Monday, September 01, 2008

China an economic umbrella for Southeast Asia?

China an economic umbrella for Southeast Asia?

By Prasong Uthaisangchai
Senior Executive Vice President and Director of International Banking Group, Bangkok Bank
Published on July 21, 2008

As more bad economic news pours out of the former economic powerhouses of America, Britain, Japan and Europe, there are increasing concerns that the world economy may fall into a recession.

The only thing which may stave it off, some commentators say, is the strong economic growth in China and other countries such as India, Russia and Brazil. But other observers believe that China will not be able to avoid being caught up in the worldwide economic storm.

Certainly, China is hurting. High oil prices and commodity prices have pushed up the inflation rate and caused many businesses to close down. The cost of imports into China has risen, while the economic slump has reduced demand from China's major markets. In the first half of this year, China's trade surplus totalled US$99

billion (Bt3.3 trillion), dropping $13.21 billion, or 11.8 per cent, compared to the same period last year.

Chinese Vice Premier Li Keqiang describes the Chinese economy as being at a critical stage however he is nonetheless positive. "China's economic fundamentals are sound and growth will still continue to be rapid," he said. To deal with the current challenge, he said, the government must take aggressive measures to support the economy. In particular, the government should work to improve the market system and seek to make price increases "acceptable" for both industry and the public.

The government must also develop China's foreign trade, improve the mix of imports and exports, and encourage Chinese enterprises to expand into the international market. Li has urged enterprises to raise their international competitiveness by speeding up transformation in line with the changing domestic and global economic situation.

GDP in China, despite slowing, still remains above 10 per cent according to the second half figures which were released last week.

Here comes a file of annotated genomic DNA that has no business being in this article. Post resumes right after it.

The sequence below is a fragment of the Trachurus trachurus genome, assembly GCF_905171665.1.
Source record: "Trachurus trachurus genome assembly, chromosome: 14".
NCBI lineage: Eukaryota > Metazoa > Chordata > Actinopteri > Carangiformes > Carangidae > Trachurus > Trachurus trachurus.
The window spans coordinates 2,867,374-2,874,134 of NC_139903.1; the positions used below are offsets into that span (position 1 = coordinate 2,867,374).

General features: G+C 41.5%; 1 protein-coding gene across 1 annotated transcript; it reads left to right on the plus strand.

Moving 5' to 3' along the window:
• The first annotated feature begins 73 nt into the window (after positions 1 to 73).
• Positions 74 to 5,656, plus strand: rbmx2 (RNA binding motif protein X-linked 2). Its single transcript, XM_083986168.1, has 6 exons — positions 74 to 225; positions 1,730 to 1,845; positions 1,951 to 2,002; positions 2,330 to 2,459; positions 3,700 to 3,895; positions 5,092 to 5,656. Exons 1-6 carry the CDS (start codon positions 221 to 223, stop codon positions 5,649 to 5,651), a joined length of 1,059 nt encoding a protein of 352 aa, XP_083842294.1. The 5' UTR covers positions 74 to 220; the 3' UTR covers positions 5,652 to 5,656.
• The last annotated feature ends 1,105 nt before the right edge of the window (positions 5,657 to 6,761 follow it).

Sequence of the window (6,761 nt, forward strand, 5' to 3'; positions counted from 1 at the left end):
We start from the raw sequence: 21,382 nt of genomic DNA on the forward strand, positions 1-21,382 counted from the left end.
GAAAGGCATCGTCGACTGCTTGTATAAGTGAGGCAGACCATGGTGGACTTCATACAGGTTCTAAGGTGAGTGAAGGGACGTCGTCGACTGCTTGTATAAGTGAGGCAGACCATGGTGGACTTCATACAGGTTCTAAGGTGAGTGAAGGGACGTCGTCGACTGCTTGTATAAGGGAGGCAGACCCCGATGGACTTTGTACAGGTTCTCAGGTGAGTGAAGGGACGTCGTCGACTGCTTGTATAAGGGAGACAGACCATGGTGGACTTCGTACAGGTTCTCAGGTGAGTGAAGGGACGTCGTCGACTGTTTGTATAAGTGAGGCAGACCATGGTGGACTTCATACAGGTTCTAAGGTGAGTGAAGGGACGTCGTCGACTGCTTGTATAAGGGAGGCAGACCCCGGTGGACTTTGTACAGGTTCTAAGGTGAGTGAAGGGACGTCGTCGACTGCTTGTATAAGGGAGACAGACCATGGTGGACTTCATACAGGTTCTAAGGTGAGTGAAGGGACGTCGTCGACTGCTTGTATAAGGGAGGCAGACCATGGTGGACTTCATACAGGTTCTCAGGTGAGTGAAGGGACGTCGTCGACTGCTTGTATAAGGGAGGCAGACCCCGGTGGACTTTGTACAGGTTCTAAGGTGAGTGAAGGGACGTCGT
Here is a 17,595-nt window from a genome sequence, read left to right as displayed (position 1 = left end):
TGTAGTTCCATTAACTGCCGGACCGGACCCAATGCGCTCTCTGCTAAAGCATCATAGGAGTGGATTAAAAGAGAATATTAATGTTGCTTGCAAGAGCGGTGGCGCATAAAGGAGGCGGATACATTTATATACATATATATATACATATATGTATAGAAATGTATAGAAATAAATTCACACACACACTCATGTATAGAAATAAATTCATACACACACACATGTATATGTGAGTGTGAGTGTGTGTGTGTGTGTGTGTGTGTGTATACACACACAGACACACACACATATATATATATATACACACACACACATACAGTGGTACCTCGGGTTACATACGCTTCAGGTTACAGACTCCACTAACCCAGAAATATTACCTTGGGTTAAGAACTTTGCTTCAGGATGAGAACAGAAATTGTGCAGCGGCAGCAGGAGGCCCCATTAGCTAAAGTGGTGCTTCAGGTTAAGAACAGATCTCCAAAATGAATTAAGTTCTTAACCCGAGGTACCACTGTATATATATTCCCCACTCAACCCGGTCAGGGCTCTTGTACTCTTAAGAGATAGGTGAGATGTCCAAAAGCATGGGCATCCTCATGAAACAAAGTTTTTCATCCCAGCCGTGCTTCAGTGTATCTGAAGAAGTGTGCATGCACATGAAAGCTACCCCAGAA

Next year's forecast is for moderate growth but it will remain above 9 per cent. This growth is helping to underpin the economies of Southeast Asia which is indeed positive news for Thailand. Morgan Stanley recently raised its 2008 growth forecast for Singapore, Malaysia, Thailand and Indonesia to 5.6 per cent from an earlier estimate of 5.5 per cent.

It is clear that China is providing an umbrella for Southeast Asia during the current economic storm - and according to a recently released study by eminent American economist Albert Keidel, this will continue to be the case in the future. He forecast that the rise of China would continue and that it would overtake the United States as the world's largest economy by 2035.

Currently, China's GDP is about $3 trillion, compared to $14 trillion for the US. Despite the comparatively small size of the Chinese economy, its growth rate is so fast that it will rapidly catch up. Keidel said the growing economic clout of China will help China become a much more important power in other areas, including military and diplomatic affairs. "Leadership of international institutions will gravitate towards China - for example the World Bank, IMF and United Nations," he said.

So, despite the current difficult economic situation, there are still grounds for optimism. Indeed, Thailand could do well to study the economic plans outlined by Li, as it could also help to lift the economic prosperity of our country.

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